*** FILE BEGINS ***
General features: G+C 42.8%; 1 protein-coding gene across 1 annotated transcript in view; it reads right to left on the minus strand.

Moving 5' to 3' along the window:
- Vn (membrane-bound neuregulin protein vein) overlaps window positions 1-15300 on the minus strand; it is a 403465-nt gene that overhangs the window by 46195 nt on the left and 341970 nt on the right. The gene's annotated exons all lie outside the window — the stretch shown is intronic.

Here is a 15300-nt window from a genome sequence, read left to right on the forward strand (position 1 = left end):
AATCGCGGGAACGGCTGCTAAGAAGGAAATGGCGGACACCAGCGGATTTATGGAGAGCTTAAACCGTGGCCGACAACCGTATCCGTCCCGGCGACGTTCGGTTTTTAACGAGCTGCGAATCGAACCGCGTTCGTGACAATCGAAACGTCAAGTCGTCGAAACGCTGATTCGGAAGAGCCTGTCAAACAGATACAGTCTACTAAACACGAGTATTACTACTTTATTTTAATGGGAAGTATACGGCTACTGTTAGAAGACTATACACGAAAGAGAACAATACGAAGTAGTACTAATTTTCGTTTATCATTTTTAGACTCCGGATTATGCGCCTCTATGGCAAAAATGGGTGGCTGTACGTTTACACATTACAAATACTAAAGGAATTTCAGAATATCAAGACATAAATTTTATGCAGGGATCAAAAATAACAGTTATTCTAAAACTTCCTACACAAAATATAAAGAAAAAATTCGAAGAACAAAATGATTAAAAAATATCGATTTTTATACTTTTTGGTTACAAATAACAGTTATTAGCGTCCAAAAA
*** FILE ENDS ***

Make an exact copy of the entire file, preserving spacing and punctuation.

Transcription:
General features: G+C 42.8%; 1 protein-coding gene across 1 annotated transcript in view; it reads right to left on the minus strand.

Moving 5' to 3' along the window:
- Vn (membrane-bound neuregulin protein vein) overlaps window positions 1-15300 on the minus strand; it is a 403465-nt gene that overhangs the window by 46195 nt on the left and 341970 nt on the right. The gene's annotated exons all lie outside the window — the stretch shown is intronic.

Here is a 15300-nt window from a genome sequence, read left to right on the forward strand (position 1 = left end):
AATCGCGGGAACGGCTGCTAAGAAGGAAATGGCGGACACCAGCGGATTTATGGAGAGCTTAAACCGTGGCCGACAACCGTATCCGTCCCGGCGACGTTCGGTTTTTAACGAGCTGCGAATCGAACCGCGTTCGTGACAATCGAAACGTCAAGTCGTCGAAACGCTGATTCGGAAGAGCCTGTCAAACAGATACAGTCTACTAAACACGAGTATTACTACTTTATTTTAATGGGAAGTATACGGCTACTGTTAGAAGACTATACACGAAAGAGAACAATACGAAGTAGTACTAATTTTCGTTTATCATTTTTAGACTCCGGATTATGCGCCTCTATGGCAAAAATGGGTGGCTGTACGTTTACACATTACAAATACTAAAGGAATTTCAGAATATCAAGACATAAATTTTATGCAGGGATCAAAAATAACAGTTATTCTAAAACTTCCTACACAAAATATAAAGAAAAAATTCGAAGAACAAAATGATTAAAAAATATCGATTTTTATACTTTTTGGTTACAAATAACAGTTATTAGCGTCCAAAAA